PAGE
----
By Anne Collier
I just had to write about this, thankful as I am to feel so close to my family and friends new and old while working 12 time zones away. I’m in Baku, Azerbaijan, for the 2012 Internet Governance Forum, for which I’m co-leading a session on digital citizenship involving teens and young adults from here, Georgia, Iran, Egypt, and Hong Kong, and where my ConnectSafely.org co-director Larry Magid will be speaking on the UN Convention on the Rights of the Child. I stay a week when I travel across the Atlantic, because coach air fares seem consistently to run about $1,000 less if you stay over a Saturday night, so it’s one of our longer business trips.
But I’m lucky, I do have well-loved colleagues to see here, though I had the sweetest of experiences sharing Sunday-afternoon touristy photos via Instagram and Facebook with friends in those social-media services. In the comments were all these voices connecting me with home, warming my heart and reviving faded memories of past associations. Besides my immediate and extended, far-flung family, I heard from an old friend and colleague from my newspaper days, a new friend and colleague from Democratic Republic of Congo, met at the Nairobi IGF a year ago, and another new friend and colleague I met during the Vilnius, Lithuania, Internet Governance Forum and with whom I shared the chilling experience of visiting Vilnius’s Genocide Victims Museum – and then getting a tour from young Lithuanians I met on the flight there. I can follow what they’re all up to on Facebook. Then there was a friend I knew in college (I won’t tell you how long ago).
Another great connection with home was via Twitter. The dad of one of my son’s hockey teammates is extremely Twitter- and hockey-literate. So he set up a Twitter account for our team, the San Jose Junior Sharks (15-year-old AAA), and now tweets play-by-play coverage for all the parents who can’t be there. A couple of weeks ago they played in Salt Lake City, and this past weekend in Chicago. It’s almost as good as being there, and better than watching games live-streamed on the Web, when that’s possible. It’s much more personal – really puts you there more than a constant-wide-angle shot of at least a half sheet of ice on which no players’ numbers can be made out. The dad, Marty, has a lot of fun with hashtags. Our hockey players love going back over his tweets after the game to laugh at the hashtag cleverness and see what Marty said about everybody’s shots, saves, checks, dangles, penalties, etc. You can check it out yourself here – and maybe you or a Twitter-literate mom or dad of a soccer or volleyball or whatever player on your kid’s team can tweet the games.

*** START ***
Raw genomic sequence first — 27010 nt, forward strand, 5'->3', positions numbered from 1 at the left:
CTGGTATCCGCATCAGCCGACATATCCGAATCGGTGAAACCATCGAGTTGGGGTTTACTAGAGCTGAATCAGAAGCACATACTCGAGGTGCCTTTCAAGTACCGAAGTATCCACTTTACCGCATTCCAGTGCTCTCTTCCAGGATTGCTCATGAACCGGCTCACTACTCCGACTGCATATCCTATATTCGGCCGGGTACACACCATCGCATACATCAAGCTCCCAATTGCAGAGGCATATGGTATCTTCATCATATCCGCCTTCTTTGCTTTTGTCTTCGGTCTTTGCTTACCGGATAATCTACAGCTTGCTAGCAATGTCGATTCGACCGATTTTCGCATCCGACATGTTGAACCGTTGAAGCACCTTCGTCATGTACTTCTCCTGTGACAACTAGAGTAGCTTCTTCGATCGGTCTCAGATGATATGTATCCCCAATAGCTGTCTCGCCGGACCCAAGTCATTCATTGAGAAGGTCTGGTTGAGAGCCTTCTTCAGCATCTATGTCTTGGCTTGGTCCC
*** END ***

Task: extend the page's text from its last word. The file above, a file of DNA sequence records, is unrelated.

Anyway, the week’s almost over, but when I wasn’t working (more on that soon) and trying to get Air Azerbaijan to deliver my baggage (3 days late), I could share photos and watch the kid’s ice hockey from Azerbaijan. Does that seem a little mind-blowing and sweet at the same time to you too? In any case, it’s getting harder to be homesick!